Although the author repeatedly hints at how moral responsibilities are performed and fulfilled when it comes to care, Clemente does not broaden this perspective. A deeper grip on the anthropology of morality would probably have better enlightened how care is performed, enacted and experienced. In this sense, both Kleinman’s hypothesis on care as a moral experience (2013) and Mattingly’s concept of therapeutic emplotment (1991) would have provided Clemente with a broader perspective on care as a moral experience, as a narrative effort to make sense of the complex realities that illness brings about, and as the fulfillment of a moral obligation to maintain hope on a daily basis. In this regard, hope figures as one of the main knots in Clemente’s ethnography, although he fails to problematize how hope is experienced and thought out by patients, and it is alternatively described as an on-going negotiation of the present as well as a future oriented attitude, as Zigon would put it (2009).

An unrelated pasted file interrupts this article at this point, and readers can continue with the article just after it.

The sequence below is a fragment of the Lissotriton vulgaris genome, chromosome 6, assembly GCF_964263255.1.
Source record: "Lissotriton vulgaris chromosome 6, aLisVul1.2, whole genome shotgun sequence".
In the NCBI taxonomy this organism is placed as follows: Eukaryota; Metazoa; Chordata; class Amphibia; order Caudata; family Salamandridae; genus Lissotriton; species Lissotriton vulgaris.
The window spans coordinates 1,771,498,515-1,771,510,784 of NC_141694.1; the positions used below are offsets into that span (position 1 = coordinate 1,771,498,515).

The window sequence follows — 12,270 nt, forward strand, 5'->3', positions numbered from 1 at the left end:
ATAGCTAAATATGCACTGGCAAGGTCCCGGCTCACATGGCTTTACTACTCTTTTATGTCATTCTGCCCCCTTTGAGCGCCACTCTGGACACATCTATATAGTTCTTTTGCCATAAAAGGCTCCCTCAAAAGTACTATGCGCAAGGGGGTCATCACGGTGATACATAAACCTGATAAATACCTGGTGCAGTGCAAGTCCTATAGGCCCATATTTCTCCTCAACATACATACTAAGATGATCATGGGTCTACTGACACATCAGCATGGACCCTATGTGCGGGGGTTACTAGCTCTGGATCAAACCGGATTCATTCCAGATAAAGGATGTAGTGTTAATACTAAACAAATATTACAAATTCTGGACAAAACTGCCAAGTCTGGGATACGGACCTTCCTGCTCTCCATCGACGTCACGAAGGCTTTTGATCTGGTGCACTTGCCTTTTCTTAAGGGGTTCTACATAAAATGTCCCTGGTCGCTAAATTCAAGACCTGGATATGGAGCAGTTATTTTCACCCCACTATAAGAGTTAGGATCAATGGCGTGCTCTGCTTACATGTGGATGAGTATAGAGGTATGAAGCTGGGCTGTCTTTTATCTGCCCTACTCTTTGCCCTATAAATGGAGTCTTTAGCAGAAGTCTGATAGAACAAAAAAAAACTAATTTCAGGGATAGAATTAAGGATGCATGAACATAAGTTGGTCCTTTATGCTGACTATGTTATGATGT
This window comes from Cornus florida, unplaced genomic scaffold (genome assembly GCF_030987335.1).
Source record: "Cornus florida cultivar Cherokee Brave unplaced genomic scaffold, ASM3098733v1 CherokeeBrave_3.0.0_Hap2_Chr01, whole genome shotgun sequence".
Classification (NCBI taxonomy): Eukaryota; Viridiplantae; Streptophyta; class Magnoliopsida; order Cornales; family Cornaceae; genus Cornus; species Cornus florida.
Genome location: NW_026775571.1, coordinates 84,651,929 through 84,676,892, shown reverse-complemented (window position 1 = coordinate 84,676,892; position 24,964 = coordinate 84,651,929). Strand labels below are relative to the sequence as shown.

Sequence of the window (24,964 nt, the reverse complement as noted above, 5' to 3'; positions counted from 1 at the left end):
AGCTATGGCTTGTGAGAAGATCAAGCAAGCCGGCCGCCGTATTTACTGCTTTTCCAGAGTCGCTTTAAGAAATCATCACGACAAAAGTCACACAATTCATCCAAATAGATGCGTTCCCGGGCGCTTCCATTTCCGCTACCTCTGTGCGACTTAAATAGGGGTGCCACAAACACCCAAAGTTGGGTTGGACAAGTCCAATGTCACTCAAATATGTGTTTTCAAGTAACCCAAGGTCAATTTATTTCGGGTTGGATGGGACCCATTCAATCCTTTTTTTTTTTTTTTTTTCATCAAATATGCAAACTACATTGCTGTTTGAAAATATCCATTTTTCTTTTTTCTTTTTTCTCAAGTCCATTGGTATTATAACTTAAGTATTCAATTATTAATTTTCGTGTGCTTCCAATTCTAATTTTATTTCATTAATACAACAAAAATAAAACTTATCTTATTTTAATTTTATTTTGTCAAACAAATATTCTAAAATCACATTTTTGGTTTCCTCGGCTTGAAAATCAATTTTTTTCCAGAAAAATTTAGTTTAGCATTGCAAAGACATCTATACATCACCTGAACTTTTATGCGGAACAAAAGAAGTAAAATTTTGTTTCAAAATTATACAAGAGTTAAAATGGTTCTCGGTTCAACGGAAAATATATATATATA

Nevertheless, by extensively interrogating the limits of verbal language, Clemente takes into consideration what roles are played by silence and postures, which are both graphically reported and rendered into regular conversation transcriptions and illustrations. The use of illustrations enriches the entire ethnography, and helps the reader better contextualise where and how verbal and non-verbal interactions take place. At the intersection of medical and linguistic anthropology, Clemente provides ethnographic cases throughout with which it becomes possible to critically rethink conversational dynamics occurring in medical settings and involving children. By relying on the methods of conversational analysis, the author contributes to implicitly challenge the axiom of power relations supposedly driving the encounter between patients and doctors. In so doing, an accurate perspective on how medical authority is constantly faced and challenged by patients is offered by providing the reader with ethnographic vignettes. In this regard, Clemente defines the negotiation of information in order to highlight the different degrees of child participation in medical decision-making. Whereas a certain asymmetry in power between children, their family and doctors is undeniable, medical authority is often contested through non-collaborative behaviors or the relentless questions that young patients and their parents constantly confront doctors with. As such, the dynamic process of communication results as not just the expression of meaning, but also as the enactment of power. As it appears from reported conversations, strategically doctors tend to give patients cloudy and partial answers when patients’ anxiety to know about their health condition mutate into a desperate need and search for certainties which are, however, beyond any medical predictability. Indeed, within the peculiar clinical context, the speculative nature of diagnosis couples with the ambiguity and duplicity of medical language and concurs to produce a situation of increased uncertainty and instability on the patients’ side. Nevertheless, symptoms and speeches together constitute a language of the body through which patients express a range of dispositions, conscience and critique towards the medical authority and knowledge.